Kingsville cyclist measures success by the kilometre
Retired dentist Charlie Morgan logs 16,000 km in 9 months
Different measurements are used to gauge sporting or athletic success; it could be batting average, points scored or heights jumped.
For Kingsville resident Charlie Morgan it’s kilometres, specifically how many kilometres he can ride on his road bike.
This year the retired dentist logged 16,000 kilometres on his bike — the equivalent of cycling two-fifths of the way around the planet. Or, put another way, if it’s 384,400 kilometres to the moon, at his current pace it would take Morgan 24 years to do the earthly equivalent of travelling — by bike — to our nearest celestial neighbour. And he still has some of this year left.
“Well, I’m now 67 years old, so I’d be 91, so I’ll have to pick up the pace, but I’d love to be able to say, at 91, I’m strong enough to do it,”
Morgan took up cycling late in life after retiring from his Kingsville practice. Hip issues and carpal tunnel syndrome made sports like tennis no longer possible.
A friend and fellow long-distance rider, Harry Roettele, suggested Morgan take up cycling. Roettele lent Morgan a bike and they set off for a leisurely trip from Kingsville to the J.R. Park Homestead along County Road 50 — a distance of about 12 kilometres.
“When we hit that point with Harry that day I had to stop and I said, ‘I think I’m going to have to make a call to get a ride home,’” he said.
Longer rides ensued, to the point where Morgan can now hop on his Trek bike and do a ride from Kingsville to Blenheim and back in six to seven hours.
The 16,000 kilometre cumulative ride took 160 days to complete over nine months. His lowest total per month was 900 kilometres, the highest 1,400. Most of the rides were done alone, others were done with friends like Paul Woodruff, Jennifer Kilbourne, Jeff Lanigan and Sue Stephens.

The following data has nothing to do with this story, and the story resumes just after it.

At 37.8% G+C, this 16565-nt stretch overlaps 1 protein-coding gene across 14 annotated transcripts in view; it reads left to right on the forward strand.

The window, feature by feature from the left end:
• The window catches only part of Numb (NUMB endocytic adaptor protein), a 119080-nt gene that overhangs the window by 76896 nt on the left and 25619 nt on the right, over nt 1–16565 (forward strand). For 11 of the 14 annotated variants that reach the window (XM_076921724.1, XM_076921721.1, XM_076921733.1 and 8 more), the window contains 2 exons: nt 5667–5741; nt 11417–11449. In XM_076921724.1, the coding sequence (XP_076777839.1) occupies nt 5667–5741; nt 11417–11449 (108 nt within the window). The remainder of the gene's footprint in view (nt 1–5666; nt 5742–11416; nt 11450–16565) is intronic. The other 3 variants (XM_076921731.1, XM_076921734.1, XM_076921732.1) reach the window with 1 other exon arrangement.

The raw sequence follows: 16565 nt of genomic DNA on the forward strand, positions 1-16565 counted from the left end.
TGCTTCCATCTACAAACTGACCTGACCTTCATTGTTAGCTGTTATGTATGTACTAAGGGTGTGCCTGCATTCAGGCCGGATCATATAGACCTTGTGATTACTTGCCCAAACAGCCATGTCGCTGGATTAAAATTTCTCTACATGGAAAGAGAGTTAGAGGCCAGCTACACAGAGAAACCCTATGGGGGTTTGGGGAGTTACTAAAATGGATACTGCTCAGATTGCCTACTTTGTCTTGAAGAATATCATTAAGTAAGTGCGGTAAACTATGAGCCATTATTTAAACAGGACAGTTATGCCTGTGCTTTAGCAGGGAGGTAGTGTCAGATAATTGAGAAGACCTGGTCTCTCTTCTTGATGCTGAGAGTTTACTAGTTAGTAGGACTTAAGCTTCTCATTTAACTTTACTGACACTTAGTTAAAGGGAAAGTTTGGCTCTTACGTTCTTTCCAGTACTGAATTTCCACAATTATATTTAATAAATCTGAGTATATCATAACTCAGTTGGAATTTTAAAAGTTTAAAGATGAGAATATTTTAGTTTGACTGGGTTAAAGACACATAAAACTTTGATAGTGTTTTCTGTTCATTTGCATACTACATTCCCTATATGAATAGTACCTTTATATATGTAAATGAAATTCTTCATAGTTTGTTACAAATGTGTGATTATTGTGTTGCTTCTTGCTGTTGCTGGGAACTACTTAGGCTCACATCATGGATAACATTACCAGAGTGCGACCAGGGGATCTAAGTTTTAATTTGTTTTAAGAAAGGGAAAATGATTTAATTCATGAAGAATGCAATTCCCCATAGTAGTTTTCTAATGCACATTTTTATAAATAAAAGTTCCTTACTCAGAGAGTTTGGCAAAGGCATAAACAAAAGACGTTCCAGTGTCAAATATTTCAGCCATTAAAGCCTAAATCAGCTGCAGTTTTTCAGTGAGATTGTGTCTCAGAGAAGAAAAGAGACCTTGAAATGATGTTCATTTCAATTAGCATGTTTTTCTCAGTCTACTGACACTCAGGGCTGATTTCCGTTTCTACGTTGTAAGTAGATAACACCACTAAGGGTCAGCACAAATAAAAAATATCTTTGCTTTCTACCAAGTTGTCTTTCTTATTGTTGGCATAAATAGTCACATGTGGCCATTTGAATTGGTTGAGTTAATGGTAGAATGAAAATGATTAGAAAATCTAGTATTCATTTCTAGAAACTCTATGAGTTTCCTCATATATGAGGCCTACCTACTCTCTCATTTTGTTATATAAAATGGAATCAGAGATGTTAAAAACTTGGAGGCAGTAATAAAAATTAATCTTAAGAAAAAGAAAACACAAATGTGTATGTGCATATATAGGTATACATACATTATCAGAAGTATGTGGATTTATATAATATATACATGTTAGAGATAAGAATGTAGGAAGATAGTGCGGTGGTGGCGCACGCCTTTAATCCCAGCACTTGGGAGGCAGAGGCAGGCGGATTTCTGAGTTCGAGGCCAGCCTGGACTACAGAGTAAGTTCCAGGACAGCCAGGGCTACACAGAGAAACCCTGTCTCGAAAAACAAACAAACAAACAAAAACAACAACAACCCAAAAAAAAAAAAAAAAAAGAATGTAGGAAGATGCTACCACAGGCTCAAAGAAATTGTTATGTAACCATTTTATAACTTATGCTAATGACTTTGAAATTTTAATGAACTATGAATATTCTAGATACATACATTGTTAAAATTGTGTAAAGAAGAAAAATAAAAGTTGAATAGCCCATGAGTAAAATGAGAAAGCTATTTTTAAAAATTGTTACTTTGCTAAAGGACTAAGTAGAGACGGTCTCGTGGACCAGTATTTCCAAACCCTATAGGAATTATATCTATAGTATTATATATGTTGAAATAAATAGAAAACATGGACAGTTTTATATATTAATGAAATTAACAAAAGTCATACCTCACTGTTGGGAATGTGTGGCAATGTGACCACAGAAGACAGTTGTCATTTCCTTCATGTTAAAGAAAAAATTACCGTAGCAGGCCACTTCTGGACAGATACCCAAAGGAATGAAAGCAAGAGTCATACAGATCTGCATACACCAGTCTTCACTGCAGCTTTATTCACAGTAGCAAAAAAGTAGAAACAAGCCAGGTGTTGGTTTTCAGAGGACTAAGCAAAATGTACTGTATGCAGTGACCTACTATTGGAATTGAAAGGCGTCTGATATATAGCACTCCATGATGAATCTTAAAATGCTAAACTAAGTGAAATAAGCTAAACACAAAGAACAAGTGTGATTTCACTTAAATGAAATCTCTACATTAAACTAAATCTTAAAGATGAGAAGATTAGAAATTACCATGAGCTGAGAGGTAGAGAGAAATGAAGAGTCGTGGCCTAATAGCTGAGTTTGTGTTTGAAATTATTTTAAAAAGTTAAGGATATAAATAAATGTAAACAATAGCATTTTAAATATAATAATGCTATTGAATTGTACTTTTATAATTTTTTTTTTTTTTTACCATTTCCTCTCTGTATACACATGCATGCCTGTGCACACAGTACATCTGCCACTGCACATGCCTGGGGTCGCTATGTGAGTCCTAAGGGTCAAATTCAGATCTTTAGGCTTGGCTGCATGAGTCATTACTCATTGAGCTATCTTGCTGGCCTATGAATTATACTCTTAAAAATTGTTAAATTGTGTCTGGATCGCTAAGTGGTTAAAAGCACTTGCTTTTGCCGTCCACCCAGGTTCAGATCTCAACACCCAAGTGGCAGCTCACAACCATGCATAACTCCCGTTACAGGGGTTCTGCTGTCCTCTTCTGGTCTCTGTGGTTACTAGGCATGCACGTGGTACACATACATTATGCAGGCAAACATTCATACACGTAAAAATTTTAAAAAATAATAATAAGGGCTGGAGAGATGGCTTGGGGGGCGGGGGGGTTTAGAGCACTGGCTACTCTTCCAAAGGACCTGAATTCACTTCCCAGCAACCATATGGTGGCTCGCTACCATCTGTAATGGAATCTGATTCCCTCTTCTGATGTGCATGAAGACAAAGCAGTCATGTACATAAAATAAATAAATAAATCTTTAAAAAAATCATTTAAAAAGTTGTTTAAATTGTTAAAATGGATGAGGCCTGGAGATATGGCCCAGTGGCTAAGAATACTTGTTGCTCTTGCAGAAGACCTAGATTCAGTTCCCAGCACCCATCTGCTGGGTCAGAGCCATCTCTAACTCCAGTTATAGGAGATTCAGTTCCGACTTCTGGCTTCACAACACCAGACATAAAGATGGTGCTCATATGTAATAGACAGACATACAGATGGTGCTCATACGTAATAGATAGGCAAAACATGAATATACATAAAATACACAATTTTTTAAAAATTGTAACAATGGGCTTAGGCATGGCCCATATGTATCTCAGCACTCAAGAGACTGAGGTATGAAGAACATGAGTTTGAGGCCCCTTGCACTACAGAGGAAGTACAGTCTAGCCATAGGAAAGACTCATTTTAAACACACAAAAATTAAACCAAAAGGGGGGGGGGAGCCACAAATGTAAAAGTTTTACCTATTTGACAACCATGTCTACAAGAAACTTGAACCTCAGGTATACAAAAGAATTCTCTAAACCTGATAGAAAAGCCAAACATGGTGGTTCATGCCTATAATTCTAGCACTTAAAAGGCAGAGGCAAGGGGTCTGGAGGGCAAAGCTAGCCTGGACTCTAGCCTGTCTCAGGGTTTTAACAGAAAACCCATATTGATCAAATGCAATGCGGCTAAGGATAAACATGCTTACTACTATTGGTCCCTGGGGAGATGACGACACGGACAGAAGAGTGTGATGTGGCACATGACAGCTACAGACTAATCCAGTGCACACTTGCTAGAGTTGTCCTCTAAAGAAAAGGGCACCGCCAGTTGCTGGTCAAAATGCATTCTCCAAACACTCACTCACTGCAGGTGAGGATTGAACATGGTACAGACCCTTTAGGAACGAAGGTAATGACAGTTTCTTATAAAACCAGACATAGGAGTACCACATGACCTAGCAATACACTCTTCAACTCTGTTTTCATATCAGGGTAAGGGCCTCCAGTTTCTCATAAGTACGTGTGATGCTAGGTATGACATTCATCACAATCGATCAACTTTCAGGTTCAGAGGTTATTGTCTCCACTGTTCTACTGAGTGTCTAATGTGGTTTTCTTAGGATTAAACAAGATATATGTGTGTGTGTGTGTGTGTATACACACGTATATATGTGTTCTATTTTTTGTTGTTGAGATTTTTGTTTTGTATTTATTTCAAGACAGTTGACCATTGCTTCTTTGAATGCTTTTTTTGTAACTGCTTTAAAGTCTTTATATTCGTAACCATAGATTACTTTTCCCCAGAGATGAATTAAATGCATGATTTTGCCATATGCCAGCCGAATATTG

A good chunk of the mileage was gobbled up doing the EC Way Centurion Challenge, which loops around the county, starting in Kingsville, ending in Kingsville and touching places like Harrow, Amherstburg, Windsor, Belle River, Cottam and Leamington. Morgan did about 14 of those rides. The centurion ride is a Share the Road initiative.
“After a while, you get what runners call a runner’s high. You kick into another gear and it just feels right, it feels good, it feels great."
A lot of long-distance cycling is mental. So how does he do it, kilometre after kilometre, mile after mile, one boring corn or soybean field after another?
“After a while, you get what runners call a runner’s high. You kick into another gear and it just feels right, it feels good, it feels great.
“It’s a good way to clear the mind and think about things … about former rides and bike trips … putting your mind in a good place, thinking about things that make you happy, like family and friends.”
Morgan has cycled across the United States, from Portland, Oregon, to Portland, Maine, from Barcelona to Rome and along the Cabot Trail in Cape Breton.
Trips are in the works from Marrakesh, Morocco, to Spain, then Portugal, followed in 2022 by a ride around Tasmania.
He said the trips he has taken and will take are not all about distance and time.
“If you go on a bike trip to different places and don’t stop and look at monuments, look at the scenery and really take it, you’re wasting your time there,” he said.
Why 16,000 kilometres? Morgan said the figure represents 10,000 miles.
Well, actually, no it doesn’t. It equals 9941.9 miles. So Morgan was 58.1 miles or 93.5 kilometres short.
“I knew once I did the conversion on the laptop I realized I had some more to do … so I added another day,” he said.